AS: I did lots of research—way more than I needed—because it was fascinating and fun: reading everything I could get my hands on, going to thrift stores in search of random books on mushrooms, taking pictures of all the mushrooms I found hiking or running in the woods so that I could learn to identify them, interviewing everyone I knew about their experiences taking psychedelics. I like to immerse myself in something and then let go and write, only going back to the books or notes if I really need to. Most of the time it was just in the background as I was writing, except for the few times when I needed to know specifics of cultivation, or how one might go about remediating soil, etc. I might go to a book to make sure a certain species would grow on a certain substance or tree, or whether it would fruit in the spring or fall. Other than that, I just had fun with the ideas all the research presented.
BP: I don’t think people really understand what it’s like launching a novel, with all its ups and downs, after years of dwelling with it privately. Can you give us some details on the length of time and the cycles of angst/joy in the writing of this particular book? Which specific part of the writing/publishing cycle do you love best, and do you have tips for navigating being a novelist in the age of real-time feedback.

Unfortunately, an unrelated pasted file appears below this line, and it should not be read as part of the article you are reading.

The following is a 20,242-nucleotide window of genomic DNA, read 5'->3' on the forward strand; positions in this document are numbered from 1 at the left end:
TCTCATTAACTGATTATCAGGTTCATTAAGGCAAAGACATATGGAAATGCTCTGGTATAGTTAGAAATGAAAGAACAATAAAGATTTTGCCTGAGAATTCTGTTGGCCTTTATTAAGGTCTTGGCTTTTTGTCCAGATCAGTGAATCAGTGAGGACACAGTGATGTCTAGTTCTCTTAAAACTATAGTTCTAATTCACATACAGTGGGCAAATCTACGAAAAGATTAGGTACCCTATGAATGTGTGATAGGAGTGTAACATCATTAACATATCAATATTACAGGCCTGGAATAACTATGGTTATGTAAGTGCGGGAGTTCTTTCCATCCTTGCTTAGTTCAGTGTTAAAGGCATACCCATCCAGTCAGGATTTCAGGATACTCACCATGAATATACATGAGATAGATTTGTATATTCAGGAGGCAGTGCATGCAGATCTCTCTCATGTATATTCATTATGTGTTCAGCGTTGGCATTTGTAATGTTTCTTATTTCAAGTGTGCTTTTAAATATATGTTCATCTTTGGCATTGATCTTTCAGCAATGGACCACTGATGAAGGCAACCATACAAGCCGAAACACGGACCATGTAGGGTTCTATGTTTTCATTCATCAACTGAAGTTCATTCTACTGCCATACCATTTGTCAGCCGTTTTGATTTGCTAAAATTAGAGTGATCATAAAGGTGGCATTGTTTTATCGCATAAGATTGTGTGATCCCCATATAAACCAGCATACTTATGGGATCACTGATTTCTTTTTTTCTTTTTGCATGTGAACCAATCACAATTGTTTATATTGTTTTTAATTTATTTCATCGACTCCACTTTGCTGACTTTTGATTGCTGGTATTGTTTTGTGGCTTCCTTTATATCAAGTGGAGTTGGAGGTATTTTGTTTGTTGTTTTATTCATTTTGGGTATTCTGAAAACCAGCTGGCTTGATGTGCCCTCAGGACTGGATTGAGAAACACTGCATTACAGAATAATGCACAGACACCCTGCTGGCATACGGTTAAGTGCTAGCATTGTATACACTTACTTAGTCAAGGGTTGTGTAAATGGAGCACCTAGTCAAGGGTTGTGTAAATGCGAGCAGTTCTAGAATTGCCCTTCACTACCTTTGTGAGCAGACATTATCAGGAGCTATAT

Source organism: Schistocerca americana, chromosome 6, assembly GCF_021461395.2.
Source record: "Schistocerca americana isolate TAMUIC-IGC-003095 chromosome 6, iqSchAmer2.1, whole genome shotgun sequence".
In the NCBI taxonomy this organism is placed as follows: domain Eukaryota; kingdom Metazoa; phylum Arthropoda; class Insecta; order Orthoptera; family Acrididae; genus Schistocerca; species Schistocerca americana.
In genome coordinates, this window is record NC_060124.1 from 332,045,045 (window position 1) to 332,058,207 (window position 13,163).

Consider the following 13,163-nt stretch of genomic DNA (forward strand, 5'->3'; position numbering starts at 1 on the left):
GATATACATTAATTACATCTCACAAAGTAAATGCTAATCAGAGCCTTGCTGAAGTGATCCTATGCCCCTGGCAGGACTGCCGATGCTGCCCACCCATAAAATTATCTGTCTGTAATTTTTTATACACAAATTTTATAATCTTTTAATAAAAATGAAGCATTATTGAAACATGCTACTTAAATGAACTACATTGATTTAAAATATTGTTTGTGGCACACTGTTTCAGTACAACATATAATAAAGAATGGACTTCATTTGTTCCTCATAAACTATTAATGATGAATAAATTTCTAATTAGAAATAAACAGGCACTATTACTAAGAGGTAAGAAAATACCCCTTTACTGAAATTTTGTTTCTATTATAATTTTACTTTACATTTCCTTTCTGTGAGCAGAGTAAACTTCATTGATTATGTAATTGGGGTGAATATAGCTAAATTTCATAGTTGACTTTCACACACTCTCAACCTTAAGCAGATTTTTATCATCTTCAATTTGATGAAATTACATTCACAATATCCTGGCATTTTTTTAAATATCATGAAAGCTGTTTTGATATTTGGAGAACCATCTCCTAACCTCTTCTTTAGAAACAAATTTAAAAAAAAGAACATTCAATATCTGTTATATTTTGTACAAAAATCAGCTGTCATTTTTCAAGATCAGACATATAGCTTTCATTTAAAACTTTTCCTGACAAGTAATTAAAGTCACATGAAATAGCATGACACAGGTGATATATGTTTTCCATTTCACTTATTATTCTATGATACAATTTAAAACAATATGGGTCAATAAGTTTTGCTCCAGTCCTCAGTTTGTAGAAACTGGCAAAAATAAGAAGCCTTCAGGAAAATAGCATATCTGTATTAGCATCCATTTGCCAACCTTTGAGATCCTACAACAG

AS: Well, this book, from inception to publication, was almost exactly eight years in the making. That’s a long time to think, to research, to ruminate, to throw out drafts, to believe that it’ll never ever be finished. Then, the last eight months of that eight years, I had absolutely nothing to do with the book; people somewhere else in the country were making it into the physical thing you can buy in the store. So I had this weird vacation from the real work of writing the thing, during which time I forgot what I wrote and started wondering if it was all gibberish. It’s a real phenomenon: writer’s amnesia. I knew interviews were on the horizon, so I started rehearsing answers that I couldn’t be sure are true or not. You might ask: why not reread your own book, lady? To which I might reply: I’ve been looking at this book for years and all I really want to do right now is read other people’s stories and start working on my next one.